So let’s summarize: The Islamic State is “beyond just a terrorist group” and now controls a swath of land from western Syria to western Iraq running religious schools, bakeries and power plants, exporting oil, levying taxes and organizing parades of tanks, conducting a potent overseas outreach operation and fighting a war on several fronts. Airstrikes alone won’t get rid of the Islamic State or ISIS say those who have been fighting in the region for years, but none of the forces in the region have the troops to challenge the group’s hold on terrain. Furthermore, military action alone may not be enough to gain control of the region, what is needed is some ill-defined political reform and to win the battle for the hearts and minds of the Muslim people of the region, but the counterargument to ISIS and the Islamic State’s radical Islam remains unspoken.

So now that we’ve summarized, please allow us to translate: What they are all talking about, but no politician has yet had the courage to say, is the only way to defeat the Islamic State is American “boots on the ground” and “nation building” on a scale beyond anything attempted since the end of World War II and the reconstruction and political remaking of Germany and Japan.

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Nation Building

No way to anymore nation building. We need fence building. We need to build a massive fence across our borders especially our southern border.

The situation in Iraq and Syria is similar to Vietnam. More Vietnamese had a greater desire to impose communism than did the number of Vietnamese desiring freedom. The Viet Cong fought harder, there were more if them, they wanted it more. They got what they wanted!

Who makes up the ISIS army ? It is composed of people local to that area. ISIS is mostly made up of True Believing Muslims from Iraq, Syria as well as other nearby places. They want the caliphate, they are Allah fearing Muslims and they believe they are doing Allah's work. If more of the local people do not want freedom from tyranny than want the Caliphate it is a lost cause. We will never change their minds. This is a religious war with religious fanatics.

We need to:
close our open borders.
stop Muslim immigration into the US.
Support allies in the region
forget about nation building over there.
Any military actions must be limited to destruction of the enemy and then withdrawal.

The fact of the matter is

The fact of the matter is that groups like these will always exist in the Middle its a conglomeration of AQ in Iraq, Rebels against Assad, and hacked off Sunnis. Iraq is an imaginary country made up by the British after WWI, and handed over to Saudi Prince Faisal. We created ISIS by invading Iraq and out policies re: Syria and Assad. Once upon a time Republicans recognized limits on American interests.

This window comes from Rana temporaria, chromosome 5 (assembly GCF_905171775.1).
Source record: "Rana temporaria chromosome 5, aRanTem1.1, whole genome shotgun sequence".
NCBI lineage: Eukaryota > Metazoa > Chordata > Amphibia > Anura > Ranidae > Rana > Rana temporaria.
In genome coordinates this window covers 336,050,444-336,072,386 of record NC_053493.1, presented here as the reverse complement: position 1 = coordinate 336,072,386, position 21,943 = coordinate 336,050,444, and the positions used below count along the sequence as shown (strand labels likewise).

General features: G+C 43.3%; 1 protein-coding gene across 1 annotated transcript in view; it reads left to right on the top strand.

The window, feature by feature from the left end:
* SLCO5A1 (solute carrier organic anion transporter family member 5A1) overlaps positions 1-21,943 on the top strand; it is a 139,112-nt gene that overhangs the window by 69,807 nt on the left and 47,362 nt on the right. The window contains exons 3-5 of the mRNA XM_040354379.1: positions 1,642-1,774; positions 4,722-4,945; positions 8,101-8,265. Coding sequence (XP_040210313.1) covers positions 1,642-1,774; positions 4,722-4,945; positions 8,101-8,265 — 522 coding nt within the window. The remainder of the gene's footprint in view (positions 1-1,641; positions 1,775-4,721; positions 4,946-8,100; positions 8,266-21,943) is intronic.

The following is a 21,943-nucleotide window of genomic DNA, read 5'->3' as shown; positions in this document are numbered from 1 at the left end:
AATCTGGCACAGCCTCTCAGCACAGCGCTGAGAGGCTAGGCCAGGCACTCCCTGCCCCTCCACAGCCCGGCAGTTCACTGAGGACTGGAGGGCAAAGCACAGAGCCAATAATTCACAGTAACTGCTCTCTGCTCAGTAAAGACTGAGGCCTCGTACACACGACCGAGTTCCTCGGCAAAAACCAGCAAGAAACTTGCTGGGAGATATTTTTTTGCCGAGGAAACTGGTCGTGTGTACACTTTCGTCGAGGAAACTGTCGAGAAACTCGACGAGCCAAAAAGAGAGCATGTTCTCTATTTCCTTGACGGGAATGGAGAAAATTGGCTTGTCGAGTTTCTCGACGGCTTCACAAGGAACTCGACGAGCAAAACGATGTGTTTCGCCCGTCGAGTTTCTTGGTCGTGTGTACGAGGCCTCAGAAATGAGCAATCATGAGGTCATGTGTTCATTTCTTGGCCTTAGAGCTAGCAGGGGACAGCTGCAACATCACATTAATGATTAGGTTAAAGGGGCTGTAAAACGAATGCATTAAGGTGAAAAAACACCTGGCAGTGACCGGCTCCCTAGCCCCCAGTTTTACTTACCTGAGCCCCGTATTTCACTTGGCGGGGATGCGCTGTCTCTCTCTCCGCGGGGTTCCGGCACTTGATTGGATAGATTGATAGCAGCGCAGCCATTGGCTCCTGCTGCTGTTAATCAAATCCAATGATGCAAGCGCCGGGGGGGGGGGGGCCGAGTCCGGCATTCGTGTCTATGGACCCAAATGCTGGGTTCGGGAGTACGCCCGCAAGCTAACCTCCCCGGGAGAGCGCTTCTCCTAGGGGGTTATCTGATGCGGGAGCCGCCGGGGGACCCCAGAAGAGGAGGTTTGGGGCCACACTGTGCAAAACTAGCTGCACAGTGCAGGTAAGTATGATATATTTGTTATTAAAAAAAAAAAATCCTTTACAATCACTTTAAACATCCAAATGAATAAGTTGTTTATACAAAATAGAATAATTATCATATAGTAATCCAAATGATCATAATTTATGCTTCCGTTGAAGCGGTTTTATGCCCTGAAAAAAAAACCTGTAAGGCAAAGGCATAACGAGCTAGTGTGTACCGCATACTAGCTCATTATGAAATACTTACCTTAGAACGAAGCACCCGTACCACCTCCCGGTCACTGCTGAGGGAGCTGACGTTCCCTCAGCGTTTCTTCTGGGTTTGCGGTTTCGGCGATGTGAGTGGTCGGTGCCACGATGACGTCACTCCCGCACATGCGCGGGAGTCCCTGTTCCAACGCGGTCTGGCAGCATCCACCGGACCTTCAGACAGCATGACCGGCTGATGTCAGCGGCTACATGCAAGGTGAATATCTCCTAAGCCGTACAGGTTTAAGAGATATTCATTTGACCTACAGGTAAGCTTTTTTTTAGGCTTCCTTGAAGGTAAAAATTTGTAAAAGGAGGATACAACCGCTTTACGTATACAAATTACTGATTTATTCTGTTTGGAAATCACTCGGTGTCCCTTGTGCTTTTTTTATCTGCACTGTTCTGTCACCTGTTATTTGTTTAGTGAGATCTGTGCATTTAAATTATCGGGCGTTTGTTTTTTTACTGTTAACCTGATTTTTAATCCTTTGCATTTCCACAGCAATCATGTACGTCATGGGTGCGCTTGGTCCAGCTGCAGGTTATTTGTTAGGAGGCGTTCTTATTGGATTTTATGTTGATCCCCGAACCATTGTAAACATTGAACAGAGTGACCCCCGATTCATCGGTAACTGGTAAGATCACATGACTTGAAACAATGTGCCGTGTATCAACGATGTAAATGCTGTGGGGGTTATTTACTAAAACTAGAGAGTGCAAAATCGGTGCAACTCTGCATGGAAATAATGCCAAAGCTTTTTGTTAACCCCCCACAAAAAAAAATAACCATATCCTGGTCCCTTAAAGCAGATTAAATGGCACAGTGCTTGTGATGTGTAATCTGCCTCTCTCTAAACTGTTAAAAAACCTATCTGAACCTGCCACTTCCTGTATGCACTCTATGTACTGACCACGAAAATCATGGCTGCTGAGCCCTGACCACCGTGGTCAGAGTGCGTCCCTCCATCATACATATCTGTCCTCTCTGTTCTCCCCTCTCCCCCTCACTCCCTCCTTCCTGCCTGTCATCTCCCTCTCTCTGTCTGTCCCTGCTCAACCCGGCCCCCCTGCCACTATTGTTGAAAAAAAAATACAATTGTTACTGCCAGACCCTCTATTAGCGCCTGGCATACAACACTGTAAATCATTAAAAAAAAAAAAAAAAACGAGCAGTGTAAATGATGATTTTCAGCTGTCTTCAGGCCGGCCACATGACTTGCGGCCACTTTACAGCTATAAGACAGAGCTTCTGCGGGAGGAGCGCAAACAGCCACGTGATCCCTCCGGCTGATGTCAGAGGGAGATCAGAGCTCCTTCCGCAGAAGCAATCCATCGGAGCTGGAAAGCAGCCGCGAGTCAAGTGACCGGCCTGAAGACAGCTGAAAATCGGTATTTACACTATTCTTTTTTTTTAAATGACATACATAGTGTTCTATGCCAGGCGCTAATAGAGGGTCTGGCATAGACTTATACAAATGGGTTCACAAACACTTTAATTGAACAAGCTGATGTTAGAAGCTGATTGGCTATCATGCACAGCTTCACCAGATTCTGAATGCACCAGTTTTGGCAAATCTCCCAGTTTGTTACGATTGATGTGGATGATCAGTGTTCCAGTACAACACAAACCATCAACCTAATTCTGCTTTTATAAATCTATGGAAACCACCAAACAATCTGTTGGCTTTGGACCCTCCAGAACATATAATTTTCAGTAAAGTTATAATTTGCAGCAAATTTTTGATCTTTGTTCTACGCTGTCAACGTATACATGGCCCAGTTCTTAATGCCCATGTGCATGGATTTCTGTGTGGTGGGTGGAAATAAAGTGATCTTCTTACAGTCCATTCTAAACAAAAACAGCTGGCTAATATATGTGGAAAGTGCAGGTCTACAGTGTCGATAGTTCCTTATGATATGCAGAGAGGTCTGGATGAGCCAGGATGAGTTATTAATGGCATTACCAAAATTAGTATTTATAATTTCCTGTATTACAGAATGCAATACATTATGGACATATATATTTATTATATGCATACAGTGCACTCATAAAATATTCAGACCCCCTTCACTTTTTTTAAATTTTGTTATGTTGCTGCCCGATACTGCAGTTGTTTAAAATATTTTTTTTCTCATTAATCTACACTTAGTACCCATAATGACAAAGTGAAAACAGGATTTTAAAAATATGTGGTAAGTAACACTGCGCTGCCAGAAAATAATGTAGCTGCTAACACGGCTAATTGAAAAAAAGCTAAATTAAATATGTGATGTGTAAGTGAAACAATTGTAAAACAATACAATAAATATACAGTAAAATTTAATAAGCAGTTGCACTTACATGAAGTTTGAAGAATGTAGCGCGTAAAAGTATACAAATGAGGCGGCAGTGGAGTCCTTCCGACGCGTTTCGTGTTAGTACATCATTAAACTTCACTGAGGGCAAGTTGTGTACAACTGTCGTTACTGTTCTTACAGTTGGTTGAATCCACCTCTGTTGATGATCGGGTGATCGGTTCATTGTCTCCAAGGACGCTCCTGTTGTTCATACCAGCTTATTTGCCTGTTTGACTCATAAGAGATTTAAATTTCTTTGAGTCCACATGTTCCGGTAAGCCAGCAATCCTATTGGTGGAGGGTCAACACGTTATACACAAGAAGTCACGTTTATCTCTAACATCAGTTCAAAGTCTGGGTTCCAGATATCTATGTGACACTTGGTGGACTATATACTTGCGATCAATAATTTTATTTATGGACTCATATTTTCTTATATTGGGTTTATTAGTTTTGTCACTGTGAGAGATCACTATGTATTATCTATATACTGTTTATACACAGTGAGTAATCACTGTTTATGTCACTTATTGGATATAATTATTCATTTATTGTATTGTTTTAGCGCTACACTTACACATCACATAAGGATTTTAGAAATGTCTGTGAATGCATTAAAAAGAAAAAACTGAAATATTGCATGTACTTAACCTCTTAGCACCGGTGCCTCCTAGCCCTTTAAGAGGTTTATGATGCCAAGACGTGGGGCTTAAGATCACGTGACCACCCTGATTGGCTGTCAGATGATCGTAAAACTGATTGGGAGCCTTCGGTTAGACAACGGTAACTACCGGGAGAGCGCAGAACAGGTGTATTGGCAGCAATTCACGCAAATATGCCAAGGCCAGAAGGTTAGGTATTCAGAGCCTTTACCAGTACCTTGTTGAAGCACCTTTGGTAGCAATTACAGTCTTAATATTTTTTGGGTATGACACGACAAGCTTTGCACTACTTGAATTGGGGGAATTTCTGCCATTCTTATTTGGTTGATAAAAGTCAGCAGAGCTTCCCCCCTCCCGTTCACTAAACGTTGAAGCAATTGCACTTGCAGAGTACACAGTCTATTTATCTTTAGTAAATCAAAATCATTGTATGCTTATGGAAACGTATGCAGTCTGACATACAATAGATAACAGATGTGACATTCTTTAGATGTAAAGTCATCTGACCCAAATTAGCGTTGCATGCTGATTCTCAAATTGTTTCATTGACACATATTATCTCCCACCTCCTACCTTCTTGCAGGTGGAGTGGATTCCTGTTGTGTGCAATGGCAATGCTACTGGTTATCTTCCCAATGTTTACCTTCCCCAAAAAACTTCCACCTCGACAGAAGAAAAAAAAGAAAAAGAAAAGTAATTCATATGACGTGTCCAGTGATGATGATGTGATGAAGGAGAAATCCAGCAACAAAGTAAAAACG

IMO we'll probably have to deal with ISIS the old fashioned way: Special & Black Ops.


We should learn from our successes. Unconditional surrender is the only acceptable end to military conflict! The attack on 9/11 was the biggest attack on America in history — bigger than Pearl Harbor! We declared war on terrorists and states that support them. We almost immediately conquered Afghanistan and then Iraq. That was a good start. Iran also supports terrorism and sent soldiers to kill Americans — an act of war — so we should have conquered it. Syria supports terrorism and sent soldiers to kill Americans so we should have conquered it. Saudi Arabia is the ultimate instigator of terrorist philosophy and the primary financial supporter of it. We should have taken it. This would have put the U.S. in control of most of the Middle Eastern oil supply. We would then have conquered the rest of the Middle East and occupied it for at least 60 years. We would have used the revenue from the oil to pay for our wars, develop and civilize the Middle East! Don't say their culture is so foreign that they are not capable of being civilized. That is a racist conclusion. Until 1945, the culture of Japan was totally foreign to the West. We occupied and civilized her. We still occupy her. Now, she poses a threat to no one.

Cuttural Differences

The comparison between Japanese culture and Muslim Arabic culture is not correct. They are not equivalent. The medieval samurai culture of Japan was much better organized and developed in many ways and their culture was more uniform. The Middle eastern Arab-Muslims are first of all a stone age tribal nomadic culture that is irreparably torn along religious and cultural lines. They don't want democracy or a republic or a a parliament. They want a religious state. Their mindset and culture is totally different from medieval-Shogunate Japan.


Culture is a learned behavior. We changed the Japanese and German cultures. Moslems are human beings. After 60 years of control of their religion, media and education we can teach them the benefits of democracy and individual liberty. They might not want it now but their children and grandchildren will!

ISIS is Evil

ISIS is evil incarnate. Defeating it won't do the trick. It must be destroyed.